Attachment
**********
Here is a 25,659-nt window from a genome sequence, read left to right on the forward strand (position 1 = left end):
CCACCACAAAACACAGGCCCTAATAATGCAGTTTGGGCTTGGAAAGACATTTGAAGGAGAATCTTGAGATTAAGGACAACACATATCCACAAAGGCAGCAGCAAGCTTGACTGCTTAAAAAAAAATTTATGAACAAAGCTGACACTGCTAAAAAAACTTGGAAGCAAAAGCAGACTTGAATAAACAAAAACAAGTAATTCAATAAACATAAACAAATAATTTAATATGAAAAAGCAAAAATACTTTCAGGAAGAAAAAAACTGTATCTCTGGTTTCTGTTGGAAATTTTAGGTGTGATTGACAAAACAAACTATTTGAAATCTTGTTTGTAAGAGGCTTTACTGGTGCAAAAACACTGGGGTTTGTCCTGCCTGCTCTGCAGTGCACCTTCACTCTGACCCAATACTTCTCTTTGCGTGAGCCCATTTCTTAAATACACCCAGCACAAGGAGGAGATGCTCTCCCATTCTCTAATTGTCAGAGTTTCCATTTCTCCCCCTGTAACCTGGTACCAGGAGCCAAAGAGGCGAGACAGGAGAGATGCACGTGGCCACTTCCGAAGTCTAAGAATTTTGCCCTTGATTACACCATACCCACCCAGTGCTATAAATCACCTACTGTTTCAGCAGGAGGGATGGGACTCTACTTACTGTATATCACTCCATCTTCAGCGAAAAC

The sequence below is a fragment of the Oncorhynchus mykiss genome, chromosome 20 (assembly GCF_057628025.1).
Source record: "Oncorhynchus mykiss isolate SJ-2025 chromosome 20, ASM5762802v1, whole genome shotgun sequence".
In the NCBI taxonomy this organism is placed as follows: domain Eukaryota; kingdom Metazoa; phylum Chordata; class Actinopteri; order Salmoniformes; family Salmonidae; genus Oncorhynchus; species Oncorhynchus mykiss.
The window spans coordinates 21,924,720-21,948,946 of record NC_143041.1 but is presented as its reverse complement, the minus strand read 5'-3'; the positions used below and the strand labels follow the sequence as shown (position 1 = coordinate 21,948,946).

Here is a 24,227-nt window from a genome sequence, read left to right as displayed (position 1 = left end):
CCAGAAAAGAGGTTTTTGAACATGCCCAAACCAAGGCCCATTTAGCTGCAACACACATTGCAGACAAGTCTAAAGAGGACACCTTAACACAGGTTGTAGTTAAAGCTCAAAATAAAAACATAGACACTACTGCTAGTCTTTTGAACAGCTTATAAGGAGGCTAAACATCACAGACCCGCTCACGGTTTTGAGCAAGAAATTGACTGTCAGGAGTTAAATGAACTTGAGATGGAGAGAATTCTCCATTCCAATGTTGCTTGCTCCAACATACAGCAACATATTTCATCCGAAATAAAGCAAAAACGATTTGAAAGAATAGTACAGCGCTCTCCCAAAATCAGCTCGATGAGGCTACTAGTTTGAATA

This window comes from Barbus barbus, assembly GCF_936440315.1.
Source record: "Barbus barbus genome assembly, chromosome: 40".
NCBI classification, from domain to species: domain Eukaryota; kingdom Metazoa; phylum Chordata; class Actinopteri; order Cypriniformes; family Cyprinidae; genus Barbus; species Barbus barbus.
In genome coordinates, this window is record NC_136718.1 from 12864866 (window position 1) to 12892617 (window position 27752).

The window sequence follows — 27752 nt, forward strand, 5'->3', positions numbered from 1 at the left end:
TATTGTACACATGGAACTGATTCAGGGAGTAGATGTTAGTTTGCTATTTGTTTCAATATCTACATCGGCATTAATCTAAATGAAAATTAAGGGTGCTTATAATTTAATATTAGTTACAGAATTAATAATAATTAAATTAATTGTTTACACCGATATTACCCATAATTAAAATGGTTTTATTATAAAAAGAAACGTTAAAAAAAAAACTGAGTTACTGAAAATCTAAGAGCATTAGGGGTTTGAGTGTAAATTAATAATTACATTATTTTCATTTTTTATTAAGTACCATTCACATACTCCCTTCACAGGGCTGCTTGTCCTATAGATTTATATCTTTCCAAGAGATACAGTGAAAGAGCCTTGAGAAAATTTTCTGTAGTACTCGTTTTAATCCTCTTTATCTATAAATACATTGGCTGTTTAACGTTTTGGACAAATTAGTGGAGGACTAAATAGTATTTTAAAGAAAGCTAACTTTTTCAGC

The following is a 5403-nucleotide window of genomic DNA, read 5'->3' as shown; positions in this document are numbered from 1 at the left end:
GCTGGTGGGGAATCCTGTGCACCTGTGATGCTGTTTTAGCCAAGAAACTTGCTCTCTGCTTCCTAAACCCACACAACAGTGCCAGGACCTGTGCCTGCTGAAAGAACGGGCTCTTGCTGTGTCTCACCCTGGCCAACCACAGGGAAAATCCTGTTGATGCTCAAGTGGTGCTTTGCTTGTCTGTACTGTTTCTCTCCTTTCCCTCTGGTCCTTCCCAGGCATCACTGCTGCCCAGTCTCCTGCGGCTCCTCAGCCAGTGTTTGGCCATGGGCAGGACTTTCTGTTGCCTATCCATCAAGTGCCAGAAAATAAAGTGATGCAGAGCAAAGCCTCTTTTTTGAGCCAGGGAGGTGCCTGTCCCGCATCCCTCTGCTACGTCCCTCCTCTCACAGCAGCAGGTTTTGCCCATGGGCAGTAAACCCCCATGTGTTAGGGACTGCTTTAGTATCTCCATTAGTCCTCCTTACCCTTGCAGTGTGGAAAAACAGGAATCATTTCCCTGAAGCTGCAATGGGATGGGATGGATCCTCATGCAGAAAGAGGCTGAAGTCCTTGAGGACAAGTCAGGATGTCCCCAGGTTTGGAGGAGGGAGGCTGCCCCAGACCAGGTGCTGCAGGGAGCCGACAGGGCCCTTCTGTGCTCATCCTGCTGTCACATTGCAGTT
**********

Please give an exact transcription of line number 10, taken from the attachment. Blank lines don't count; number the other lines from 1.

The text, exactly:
Source record: "Barbus barbus genome assembly, chromosome: 40".